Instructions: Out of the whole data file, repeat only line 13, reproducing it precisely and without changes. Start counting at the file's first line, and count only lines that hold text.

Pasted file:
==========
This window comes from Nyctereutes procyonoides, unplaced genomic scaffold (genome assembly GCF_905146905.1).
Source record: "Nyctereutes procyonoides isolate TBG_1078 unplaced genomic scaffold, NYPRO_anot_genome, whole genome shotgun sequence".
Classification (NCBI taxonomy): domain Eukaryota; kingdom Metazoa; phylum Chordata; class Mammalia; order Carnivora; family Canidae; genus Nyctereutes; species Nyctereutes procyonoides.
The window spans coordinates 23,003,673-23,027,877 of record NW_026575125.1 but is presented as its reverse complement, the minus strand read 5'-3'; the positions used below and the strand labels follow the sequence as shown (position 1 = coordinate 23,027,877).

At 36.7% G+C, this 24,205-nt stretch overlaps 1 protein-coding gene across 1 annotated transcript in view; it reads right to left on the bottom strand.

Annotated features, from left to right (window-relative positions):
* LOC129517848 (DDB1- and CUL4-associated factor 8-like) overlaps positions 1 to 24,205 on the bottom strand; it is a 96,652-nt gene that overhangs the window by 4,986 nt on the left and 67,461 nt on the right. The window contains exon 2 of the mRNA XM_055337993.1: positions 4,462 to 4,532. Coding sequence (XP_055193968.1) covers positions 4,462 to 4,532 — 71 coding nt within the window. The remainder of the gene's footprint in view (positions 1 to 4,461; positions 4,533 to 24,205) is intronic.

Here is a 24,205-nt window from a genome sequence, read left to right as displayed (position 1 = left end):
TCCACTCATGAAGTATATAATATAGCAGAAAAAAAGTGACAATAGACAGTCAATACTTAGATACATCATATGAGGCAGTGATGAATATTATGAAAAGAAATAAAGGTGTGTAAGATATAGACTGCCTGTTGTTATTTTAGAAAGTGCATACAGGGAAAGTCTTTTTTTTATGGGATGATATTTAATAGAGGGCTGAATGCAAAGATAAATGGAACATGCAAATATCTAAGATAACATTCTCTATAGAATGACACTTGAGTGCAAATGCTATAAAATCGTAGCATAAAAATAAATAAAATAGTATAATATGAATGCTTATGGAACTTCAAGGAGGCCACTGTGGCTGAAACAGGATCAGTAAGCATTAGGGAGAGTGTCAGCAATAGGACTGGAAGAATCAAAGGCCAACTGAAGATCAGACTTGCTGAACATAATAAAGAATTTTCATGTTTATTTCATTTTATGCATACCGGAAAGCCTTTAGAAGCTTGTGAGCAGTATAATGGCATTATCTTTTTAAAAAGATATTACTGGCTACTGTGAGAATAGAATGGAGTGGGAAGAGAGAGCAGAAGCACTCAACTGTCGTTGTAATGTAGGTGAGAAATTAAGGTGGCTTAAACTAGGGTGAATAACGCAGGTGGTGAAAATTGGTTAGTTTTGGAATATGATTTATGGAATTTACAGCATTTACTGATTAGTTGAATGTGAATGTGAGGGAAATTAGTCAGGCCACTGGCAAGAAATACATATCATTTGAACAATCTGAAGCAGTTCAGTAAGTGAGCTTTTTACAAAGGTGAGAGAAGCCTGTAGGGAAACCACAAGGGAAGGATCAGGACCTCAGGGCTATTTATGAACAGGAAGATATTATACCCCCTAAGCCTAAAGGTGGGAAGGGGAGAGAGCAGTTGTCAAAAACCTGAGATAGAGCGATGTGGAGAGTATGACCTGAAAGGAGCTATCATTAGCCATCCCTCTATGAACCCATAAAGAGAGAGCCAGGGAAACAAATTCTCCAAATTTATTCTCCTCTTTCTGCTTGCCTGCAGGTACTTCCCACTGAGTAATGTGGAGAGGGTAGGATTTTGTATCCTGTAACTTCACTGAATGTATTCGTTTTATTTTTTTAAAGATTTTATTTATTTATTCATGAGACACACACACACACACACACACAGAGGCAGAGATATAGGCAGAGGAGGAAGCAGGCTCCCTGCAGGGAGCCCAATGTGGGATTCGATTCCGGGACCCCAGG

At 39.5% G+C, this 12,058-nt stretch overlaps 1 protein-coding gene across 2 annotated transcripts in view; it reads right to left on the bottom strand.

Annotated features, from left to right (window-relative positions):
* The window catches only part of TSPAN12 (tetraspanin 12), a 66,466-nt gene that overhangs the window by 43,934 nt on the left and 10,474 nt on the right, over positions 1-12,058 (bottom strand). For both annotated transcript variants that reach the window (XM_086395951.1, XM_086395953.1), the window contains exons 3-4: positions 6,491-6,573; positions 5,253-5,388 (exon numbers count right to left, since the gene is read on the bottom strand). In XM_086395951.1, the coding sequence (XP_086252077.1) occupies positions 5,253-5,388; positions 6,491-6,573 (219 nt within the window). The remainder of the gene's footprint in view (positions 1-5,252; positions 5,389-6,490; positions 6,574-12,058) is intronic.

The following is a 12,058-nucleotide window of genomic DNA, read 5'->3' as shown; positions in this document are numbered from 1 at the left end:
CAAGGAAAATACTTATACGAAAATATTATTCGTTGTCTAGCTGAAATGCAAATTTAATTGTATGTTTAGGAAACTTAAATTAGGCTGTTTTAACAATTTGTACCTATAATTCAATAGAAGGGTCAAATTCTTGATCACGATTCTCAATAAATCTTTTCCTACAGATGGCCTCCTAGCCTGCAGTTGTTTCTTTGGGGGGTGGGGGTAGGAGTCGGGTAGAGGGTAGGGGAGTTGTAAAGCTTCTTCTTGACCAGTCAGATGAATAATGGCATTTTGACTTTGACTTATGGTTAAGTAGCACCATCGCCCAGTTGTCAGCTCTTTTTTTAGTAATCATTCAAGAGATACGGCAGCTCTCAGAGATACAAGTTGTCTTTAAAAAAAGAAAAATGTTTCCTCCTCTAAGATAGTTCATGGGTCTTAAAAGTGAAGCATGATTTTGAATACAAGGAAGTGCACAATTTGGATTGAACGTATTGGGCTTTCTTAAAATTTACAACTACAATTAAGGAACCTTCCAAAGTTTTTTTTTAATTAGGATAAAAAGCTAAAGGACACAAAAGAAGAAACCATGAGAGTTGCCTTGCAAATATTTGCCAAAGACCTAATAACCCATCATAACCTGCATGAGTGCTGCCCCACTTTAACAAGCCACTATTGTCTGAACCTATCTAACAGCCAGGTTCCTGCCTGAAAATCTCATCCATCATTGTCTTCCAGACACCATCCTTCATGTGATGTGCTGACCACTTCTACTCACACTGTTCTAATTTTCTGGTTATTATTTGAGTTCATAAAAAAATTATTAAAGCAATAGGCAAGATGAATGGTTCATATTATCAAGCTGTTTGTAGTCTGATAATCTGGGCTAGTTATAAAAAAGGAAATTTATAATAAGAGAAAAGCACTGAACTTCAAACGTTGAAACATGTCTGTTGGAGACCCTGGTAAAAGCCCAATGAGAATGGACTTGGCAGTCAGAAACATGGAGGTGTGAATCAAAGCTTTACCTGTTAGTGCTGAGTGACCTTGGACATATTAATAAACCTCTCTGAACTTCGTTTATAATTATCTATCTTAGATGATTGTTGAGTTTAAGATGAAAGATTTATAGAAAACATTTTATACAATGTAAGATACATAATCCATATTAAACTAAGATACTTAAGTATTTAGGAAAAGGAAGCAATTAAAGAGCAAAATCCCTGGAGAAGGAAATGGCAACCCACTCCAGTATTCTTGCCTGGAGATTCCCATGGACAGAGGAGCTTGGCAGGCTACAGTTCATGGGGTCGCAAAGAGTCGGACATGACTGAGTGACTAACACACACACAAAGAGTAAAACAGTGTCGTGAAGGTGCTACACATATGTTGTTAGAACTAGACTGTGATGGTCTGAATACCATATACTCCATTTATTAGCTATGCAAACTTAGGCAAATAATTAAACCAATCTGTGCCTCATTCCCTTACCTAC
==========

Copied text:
The following is a 12,058-nucleotide window of genomic DNA, read 5'->3' as shown; positions in this document are numbered from 1 at the left end: